Our Moreno Valley foreclosure defense attorneys have written here before about the Mortgage Electronic Registration Systems, the huge national database that large banks have created to keep track of loan ownership among themselves. The system has no legal authority or accountability and in fact bypasses local registration systems, but courts have frequently ruled that it can be used as an owner of a loan for legal purposes. Interestingly, an April 19 article from HousingWire reported on a ruling that went the other way -- it said assigning interest in a loan to MERS did not give it authority to assign the loan to another institution. If adopted outside the Southern District of California, the ruling could throw the role of MERS into doubt for foreclosures of securitized loans.
The case was filed by Eleazar Salazar, who was trying to invalidate a foreclosure sale by U.S. Bank. According to the article, MERS, not U.S. Bank, was the original beneficiary of the deed of trust, but U.S. Bank was the trustee for the security into which Salazar's loan was bundled. Salazar sued and later filed for bankruptcy, claiming U.S. Bank had no standing to foreclose because it was not the beneficiary of record and hadn't recorded an assignment of interest in the loan as required by California law. In essence, this meant he claimed U.S. Bank did not own the loan. U.S. Bank countered that California law does not require assignments of interest for deeds of trust, just for mortgages -- and that MERS obviated the need for interest in the loan to be reassigned.
The bankruptcy court disagreed. It said that even if MERS was the beneficiary of record when the foreclosure took place, it had no authority under California law. The ruling may contradict one out of the state's Fourth District Court of Appeal, Gomes v. Countrywide, which said the deed of trust itself contains the language necessary to give MERS the right to foreclose. The bankruptcy attorney for Salazar said one vital difference in the cases was that Gomes signed a document explicitly giving MERS the right to foreclose.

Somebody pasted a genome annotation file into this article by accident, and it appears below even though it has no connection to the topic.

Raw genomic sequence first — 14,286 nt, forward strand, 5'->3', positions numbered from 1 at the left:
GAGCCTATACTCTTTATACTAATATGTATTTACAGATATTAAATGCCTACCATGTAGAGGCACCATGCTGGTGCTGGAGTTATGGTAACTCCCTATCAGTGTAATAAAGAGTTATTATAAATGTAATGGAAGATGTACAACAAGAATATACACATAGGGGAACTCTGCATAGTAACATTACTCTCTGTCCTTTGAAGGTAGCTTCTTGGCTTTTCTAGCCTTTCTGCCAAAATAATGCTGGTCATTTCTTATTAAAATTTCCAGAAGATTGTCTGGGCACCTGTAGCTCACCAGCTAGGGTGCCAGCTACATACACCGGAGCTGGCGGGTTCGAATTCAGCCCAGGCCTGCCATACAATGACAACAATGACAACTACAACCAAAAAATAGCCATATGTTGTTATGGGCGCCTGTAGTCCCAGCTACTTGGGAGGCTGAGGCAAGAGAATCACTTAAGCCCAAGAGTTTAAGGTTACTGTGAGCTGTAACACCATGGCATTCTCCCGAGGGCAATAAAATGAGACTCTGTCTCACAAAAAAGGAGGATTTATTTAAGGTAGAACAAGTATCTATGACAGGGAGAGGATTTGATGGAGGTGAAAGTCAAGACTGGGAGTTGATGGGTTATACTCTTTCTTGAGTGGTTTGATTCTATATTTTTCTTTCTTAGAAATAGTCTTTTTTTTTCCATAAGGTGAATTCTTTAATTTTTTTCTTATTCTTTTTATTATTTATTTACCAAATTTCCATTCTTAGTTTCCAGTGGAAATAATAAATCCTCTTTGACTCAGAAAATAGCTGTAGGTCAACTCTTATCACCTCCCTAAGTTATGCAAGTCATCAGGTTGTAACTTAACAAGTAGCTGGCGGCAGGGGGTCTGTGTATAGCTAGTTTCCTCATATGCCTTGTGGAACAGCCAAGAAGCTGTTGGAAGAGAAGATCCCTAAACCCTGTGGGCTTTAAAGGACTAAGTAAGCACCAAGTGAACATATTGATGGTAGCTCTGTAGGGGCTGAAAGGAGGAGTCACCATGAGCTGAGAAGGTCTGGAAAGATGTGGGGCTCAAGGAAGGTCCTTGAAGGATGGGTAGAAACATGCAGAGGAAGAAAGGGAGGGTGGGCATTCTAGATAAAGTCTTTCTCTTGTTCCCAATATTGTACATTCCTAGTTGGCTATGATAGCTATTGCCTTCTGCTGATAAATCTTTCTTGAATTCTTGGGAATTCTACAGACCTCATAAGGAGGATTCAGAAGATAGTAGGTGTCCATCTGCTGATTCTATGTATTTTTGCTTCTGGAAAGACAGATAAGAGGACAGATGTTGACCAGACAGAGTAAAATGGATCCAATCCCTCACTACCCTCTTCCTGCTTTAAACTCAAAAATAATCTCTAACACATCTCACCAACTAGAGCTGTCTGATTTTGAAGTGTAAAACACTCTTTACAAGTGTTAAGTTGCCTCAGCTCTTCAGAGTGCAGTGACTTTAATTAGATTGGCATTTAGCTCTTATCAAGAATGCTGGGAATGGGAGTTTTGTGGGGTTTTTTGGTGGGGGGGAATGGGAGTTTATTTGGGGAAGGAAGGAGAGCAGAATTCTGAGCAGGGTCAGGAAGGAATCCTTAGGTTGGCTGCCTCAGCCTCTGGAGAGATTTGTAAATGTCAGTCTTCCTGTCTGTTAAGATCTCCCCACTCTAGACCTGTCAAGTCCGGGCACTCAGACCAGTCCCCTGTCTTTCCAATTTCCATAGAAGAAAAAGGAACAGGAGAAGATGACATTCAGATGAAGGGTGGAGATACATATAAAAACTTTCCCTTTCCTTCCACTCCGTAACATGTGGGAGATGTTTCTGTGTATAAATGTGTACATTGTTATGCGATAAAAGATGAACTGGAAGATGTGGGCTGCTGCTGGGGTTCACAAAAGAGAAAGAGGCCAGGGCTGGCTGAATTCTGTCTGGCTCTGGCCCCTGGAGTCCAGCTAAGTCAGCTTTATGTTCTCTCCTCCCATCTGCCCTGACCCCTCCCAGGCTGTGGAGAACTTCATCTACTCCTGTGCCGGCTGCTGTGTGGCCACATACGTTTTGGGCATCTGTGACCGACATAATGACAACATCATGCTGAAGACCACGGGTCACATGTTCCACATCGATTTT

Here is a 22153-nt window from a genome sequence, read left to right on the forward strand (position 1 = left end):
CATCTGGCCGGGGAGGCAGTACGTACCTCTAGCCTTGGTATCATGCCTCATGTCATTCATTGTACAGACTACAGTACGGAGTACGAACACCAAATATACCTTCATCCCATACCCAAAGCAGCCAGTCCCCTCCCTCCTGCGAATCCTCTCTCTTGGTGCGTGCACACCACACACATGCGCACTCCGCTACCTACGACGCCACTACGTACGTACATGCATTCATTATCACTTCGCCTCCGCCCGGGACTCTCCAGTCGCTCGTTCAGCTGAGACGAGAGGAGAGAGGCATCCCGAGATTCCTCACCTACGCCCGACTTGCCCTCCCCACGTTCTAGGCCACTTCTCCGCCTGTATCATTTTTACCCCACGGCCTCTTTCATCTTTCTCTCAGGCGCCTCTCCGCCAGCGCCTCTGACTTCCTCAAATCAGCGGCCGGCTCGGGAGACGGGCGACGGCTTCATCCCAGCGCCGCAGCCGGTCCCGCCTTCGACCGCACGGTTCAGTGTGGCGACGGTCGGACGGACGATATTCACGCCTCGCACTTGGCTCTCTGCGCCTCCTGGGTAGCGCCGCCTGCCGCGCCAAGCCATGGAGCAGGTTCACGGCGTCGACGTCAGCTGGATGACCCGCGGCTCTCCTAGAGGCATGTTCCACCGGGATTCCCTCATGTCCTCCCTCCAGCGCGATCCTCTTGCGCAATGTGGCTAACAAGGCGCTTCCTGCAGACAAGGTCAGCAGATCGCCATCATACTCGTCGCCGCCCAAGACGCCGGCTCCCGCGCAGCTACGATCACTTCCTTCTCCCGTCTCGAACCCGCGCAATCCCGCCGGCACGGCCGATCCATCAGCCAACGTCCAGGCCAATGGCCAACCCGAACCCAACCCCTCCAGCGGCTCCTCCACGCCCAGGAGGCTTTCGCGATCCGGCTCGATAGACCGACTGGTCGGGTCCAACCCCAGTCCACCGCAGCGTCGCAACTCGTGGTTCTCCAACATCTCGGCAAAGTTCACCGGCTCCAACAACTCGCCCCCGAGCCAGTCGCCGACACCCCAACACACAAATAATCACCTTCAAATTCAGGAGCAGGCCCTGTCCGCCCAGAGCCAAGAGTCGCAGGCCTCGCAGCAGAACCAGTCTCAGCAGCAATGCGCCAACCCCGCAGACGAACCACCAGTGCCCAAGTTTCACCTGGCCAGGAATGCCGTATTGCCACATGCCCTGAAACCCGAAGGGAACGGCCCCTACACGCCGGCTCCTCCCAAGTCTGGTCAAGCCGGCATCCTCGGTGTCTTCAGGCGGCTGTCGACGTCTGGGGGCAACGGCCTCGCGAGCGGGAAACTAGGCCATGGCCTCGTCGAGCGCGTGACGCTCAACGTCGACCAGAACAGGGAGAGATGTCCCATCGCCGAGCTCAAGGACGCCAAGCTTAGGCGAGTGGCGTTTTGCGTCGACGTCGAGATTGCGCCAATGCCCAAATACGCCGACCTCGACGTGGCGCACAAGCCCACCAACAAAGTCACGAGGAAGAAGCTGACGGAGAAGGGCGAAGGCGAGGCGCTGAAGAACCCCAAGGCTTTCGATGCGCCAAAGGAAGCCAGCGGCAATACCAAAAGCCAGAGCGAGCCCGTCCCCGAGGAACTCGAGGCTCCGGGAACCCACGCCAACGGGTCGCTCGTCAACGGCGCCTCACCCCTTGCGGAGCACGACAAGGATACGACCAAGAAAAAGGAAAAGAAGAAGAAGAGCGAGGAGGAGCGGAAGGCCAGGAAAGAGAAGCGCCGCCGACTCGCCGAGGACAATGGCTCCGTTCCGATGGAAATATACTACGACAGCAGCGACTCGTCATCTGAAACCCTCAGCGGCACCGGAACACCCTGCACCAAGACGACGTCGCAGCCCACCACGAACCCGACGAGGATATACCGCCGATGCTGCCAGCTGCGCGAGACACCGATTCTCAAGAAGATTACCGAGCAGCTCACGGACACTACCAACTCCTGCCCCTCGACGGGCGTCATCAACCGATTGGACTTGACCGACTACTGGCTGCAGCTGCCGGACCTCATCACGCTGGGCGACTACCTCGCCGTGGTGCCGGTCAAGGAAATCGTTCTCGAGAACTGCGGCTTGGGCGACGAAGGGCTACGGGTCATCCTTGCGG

As Mission Viejo foreclosure defense lawyers, we're interested to see what other developments come in the way California courts handle MERS. MERS is an oddity: It is a private corporation taking the place of local land use or deed recording offices. Unlike the county, it is not accountable through elected officials or public records laws. For that reason, we think it's a good thing that judges are casting a critical eye on the way MERS is used in foreclosures. After the robo-signing scandal, courts and homeowners have stopped trusting (if they ever did) that lenders' paperwork is truthful or in order. When ownership of the note is in question, MERS can be used to simply fabricate that ownership. When a foreclosure is at stake, it's important for judges to watch this kind of behavior carefully.
Howard Law PC represents borrowers throughout California who are struggling to get fair consideration for their loan modification applications. Unfortunately, borrowers can't rely on loan servicers to behave fairly by default, because the financial incentives in the loan servicing world go the other way. When loan servicers grant a modification, they don't save any money because they don't own the loan -- but when they foreclose, they can tack on lots of extra fees. Our Vista foreclosure defense attorneys suspect this is the real reason why the loan servicing arms of major banks seem so much less competent than other parts of the banks. We fight back through aggressive negotiation and, when necessary, litigation.
If you're tired of calling and calling your loan servicer and never getting a straight answer, call Howard Law instead. We offer free, confidential case evaluations for potential clients. To set one up, send us a message through our website or call toll-free at 1-899-872-5925.